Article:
Central cholinergic circuits exert powerful - though poorly understood - control over behaviors as diverse as attention, anxiety and sleep. Imbalances in cholinergic signaling underlie fundamental changes in personality and memory in neurodegenerative diseases. Indeed, the early signs of cognitive decline and heightened anxiety pathognomonic for Alzheimer's disease (AD) are thought to be due to loss of cholinergic signaling from the basal forebrain cholinergic nuclei. Shockingly little is known about endogenous ACh-mediated activity in the CNS. Cholinergic neurons are few in number, though extensive in their cortical projections. Even less is understood about how the non-directed release of this highly labile modulatory transmitter potently tunes circuit activity to match the degree of vigilance to the task and optimize performance outcome. The pharmacology of CNS cholinergic signaling remains obscure due to confounding effects on PNS function and poor selectivity of available drugs. Understanding the mechanisms of, and having the ability to control, the modulatory actions of ACh is the final frontier in the development of entirely new therapeutic approaches to neurodegenerative diseases such as AD. I will generate mice expressing optogenetic probes for selective activation or inhibition of cholinergic neurons in the Nucleus Basalis of Meynert, the major source of ACh inputs to cortex and amygdala. By titrating the light-induced activation vs. inhibition of NBM neurons with implanted fiber-optics, I will determine the profile of circuit activity and its modulation by endogenous ACh during task performance. I predict that by tuning the extent and timing of cholinergic activity, I will be able to control performance accuracy in attention-related tasks. My goal is to develop novel therapeutic approaches to Alzheimer's-associated cognitive decline. Targeted stimulation of CNS cholinergic nuclei via implanted optical probes combined with focal target-field delivery of cholinergic agonists will comprise a new era in treatment of CNS degenerative disorders.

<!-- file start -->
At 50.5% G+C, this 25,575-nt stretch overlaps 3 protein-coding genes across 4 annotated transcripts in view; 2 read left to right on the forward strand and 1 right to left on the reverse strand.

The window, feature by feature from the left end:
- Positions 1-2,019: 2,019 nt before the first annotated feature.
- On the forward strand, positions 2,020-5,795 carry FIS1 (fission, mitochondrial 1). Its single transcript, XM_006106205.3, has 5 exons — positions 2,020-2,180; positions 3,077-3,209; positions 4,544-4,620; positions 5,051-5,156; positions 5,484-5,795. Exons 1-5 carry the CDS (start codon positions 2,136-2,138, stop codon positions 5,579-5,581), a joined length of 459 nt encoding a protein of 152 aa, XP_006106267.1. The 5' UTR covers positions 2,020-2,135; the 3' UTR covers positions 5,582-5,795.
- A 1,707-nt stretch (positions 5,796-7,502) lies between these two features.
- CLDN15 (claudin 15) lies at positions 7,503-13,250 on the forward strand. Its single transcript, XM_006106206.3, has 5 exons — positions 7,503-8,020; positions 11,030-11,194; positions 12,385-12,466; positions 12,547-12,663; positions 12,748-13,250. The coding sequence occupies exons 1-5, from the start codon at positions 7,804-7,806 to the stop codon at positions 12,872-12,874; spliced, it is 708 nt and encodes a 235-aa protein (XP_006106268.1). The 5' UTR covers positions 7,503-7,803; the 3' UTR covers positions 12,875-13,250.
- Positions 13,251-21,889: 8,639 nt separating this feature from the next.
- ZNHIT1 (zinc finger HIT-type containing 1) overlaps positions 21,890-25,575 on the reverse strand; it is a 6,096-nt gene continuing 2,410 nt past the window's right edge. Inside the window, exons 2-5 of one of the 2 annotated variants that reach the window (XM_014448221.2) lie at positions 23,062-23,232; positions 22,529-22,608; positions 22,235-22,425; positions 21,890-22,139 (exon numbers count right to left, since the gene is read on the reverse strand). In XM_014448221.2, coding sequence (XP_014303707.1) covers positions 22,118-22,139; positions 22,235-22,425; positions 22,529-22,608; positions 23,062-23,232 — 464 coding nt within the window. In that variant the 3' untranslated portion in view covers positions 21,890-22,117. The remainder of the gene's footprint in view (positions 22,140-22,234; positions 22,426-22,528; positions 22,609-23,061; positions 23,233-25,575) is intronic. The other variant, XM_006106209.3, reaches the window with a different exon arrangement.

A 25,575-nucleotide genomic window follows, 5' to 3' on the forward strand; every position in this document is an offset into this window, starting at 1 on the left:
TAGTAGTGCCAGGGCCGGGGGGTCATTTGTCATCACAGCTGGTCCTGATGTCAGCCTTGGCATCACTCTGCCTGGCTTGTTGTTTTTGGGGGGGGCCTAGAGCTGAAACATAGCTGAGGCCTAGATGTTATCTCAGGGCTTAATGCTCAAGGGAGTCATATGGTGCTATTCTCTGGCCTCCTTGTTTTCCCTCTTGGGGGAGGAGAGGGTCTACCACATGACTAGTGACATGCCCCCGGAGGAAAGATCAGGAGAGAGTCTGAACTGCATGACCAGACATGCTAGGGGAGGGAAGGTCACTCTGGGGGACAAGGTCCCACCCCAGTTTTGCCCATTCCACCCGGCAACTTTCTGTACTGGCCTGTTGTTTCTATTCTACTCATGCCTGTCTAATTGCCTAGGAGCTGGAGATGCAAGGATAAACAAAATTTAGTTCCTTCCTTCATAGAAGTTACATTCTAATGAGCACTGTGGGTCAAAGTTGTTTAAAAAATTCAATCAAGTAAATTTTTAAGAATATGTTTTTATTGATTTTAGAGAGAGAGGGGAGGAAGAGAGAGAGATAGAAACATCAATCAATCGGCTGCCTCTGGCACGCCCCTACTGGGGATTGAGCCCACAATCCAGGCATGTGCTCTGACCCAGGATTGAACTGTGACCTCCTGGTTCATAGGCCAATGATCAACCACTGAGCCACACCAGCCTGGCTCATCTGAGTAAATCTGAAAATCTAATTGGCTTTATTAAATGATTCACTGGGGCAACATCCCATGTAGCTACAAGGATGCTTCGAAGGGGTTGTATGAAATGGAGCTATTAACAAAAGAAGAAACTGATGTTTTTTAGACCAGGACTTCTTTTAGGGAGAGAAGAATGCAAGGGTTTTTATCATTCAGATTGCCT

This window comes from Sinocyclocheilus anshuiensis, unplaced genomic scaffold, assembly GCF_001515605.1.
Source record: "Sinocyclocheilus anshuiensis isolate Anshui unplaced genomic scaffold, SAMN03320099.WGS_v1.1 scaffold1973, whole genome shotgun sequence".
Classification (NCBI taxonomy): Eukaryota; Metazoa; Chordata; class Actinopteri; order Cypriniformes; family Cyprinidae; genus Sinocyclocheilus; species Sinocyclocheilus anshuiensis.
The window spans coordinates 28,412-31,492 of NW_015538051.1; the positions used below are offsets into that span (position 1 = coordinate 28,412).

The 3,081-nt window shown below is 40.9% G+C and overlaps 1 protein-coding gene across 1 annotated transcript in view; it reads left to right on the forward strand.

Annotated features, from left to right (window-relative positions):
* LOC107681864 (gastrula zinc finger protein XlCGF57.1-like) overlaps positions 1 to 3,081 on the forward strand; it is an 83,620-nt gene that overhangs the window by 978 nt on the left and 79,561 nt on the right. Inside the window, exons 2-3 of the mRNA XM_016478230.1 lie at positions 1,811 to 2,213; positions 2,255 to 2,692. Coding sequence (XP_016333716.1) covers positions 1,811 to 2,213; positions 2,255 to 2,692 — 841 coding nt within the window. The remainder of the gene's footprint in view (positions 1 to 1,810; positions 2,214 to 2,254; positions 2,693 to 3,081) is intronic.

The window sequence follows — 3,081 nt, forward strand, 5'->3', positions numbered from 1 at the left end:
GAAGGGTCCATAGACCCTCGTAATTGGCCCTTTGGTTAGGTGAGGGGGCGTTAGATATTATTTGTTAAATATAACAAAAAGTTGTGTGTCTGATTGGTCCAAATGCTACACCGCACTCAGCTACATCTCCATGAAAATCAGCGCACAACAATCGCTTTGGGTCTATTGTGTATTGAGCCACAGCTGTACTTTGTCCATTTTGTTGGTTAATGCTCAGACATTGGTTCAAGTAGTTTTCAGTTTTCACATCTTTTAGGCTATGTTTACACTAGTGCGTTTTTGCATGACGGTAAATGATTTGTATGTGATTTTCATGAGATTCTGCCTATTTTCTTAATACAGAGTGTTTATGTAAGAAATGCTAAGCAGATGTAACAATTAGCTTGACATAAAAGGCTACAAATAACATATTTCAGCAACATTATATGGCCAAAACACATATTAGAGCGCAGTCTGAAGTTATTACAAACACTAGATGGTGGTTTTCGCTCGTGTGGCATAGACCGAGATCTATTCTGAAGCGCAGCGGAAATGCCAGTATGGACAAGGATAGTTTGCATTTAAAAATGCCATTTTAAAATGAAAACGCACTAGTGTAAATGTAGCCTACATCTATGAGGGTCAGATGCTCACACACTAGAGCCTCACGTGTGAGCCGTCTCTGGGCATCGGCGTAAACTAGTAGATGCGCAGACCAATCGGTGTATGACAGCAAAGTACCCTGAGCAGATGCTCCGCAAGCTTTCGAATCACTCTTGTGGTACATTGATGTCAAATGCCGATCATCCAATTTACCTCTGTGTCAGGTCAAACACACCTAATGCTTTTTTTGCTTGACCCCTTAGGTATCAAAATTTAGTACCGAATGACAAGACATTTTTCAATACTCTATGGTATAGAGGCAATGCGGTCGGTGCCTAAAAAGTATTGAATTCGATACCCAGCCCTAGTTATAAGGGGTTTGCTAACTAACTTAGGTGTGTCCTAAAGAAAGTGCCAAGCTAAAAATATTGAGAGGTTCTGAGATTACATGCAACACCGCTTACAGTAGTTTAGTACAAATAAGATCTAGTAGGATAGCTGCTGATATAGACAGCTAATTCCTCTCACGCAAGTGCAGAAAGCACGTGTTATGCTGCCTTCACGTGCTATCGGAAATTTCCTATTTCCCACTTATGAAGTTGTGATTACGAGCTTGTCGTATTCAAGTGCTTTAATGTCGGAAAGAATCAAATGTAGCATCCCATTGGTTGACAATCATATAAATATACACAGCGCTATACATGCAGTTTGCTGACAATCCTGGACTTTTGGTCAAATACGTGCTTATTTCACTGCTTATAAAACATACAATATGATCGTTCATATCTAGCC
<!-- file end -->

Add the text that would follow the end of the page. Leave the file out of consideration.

The neurotransmitter acetylcholine is an important, though inadequately understood, modulator of brain circuits related to attention and memory. Cognitive decline in Alzheimers disease is due to decreased ACh tone from failing cholinergic neurons in the basal forebrain. New advances in selective light-induced stimulation of brain nuclei with concurrent monitoring of brain electrical activity and performance in memory tasks will be utilized to develop therapeutic approaches to reversing cholinergic-based memory loss.